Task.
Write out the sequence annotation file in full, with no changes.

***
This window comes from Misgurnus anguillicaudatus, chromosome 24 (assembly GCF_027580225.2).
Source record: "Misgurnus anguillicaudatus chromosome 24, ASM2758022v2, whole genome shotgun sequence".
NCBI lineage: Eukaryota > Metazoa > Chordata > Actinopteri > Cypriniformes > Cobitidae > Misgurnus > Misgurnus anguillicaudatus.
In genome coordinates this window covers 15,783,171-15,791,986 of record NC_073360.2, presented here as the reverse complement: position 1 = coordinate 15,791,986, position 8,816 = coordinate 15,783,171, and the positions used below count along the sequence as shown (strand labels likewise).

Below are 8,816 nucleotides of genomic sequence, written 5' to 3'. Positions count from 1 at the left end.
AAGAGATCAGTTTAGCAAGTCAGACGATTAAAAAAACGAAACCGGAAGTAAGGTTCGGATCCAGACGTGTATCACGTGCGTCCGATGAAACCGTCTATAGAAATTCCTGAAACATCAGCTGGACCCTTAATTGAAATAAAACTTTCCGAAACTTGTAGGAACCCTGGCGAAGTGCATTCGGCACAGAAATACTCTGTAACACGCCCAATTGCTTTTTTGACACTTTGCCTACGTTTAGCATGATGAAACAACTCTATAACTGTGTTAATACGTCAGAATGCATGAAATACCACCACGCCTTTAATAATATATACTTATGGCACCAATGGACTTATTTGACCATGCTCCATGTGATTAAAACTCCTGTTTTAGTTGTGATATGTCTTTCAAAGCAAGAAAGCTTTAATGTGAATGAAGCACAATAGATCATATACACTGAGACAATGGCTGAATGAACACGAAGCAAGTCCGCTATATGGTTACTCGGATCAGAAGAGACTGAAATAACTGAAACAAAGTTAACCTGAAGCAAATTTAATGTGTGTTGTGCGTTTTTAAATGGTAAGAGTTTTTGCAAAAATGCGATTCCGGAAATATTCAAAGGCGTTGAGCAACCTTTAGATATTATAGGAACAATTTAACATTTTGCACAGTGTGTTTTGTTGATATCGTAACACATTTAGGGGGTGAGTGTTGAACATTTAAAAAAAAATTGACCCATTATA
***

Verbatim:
This window comes from Misgurnus anguillicaudatus, chromosome 24 (assembly GCF_027580225.2).
Source record: "Misgurnus anguillicaudatus chromosome 24, ASM2758022v2, whole genome shotgun sequence".
NCBI lineage: Eukaryota > Metazoa > Chordata > Actinopteri > Cypriniformes > Cobitidae > Misgurnus > Misgurnus anguillicaudatus.
In genome coordinates this window covers 15,783,171-15,791,986 of record NC_073360.2, presented here as the reverse complement: position 1 = coordinate 15,791,986, position 8,816 = coordinate 15,783,171, and the positions used below count along the sequence as shown (strand labels likewise).

Below are 8,816 nucleotides of genomic sequence, written 5' to 3'. Positions count from 1 at the left end.
AAGAGATCAGTTTAGCAAGTCAGACGATTAAAAAAACGAAACCGGAAGTAAGGTTCGGATCCAGACGTGTATCACGTGCGTCCGATGAAACCGTCTATAGAAATTCCTGAAACATCAGCTGGACCCTTAATTGAAATAAAACTTTCCGAAACTTGTAGGAACCCTGGCGAAGTGCATTCGGCACAGAAATACTCTGTAACACGCCCAATTGCTTTTTTGACACTTTGCCTACGTTTAGCATGATGAAACAACTCTATAACTGTGTTAATACGTCAGAATGCATGAAATACCACCACGCCTTTAATAATATATACTTATGGCACCAATGGACTTATTTGACCATGCTCCATGTGATTAAAACTCCTGTTTTAGTTGTGATATGTCTTTCAAAGCAAGAAAGCTTTAATGTGAATGAAGCACAATAGATCATATACACTGAGACAATGGCTGAATGAACACGAAGCAAGTCCGCTATATGGTTACTCGGATCAGAAGAGACTGAAATAACTGAAACAAAGTTAACCTGAAGCAAATTTAATGTGTGTTGTGCGTTTTTAAATGGTAAGAGTTTTTGCAAAAATGCGATTCCGGAAATATTCAAAGGCGTTGAGCAACCTTTAGATATTATAGGAACAATTTAACATTTTGCACAGTGTGTTTTGTTGATATCGTAACACATTTAGGGGGTGAGTGTTGAACATTTAAAAAAAAATTGACCCATTATA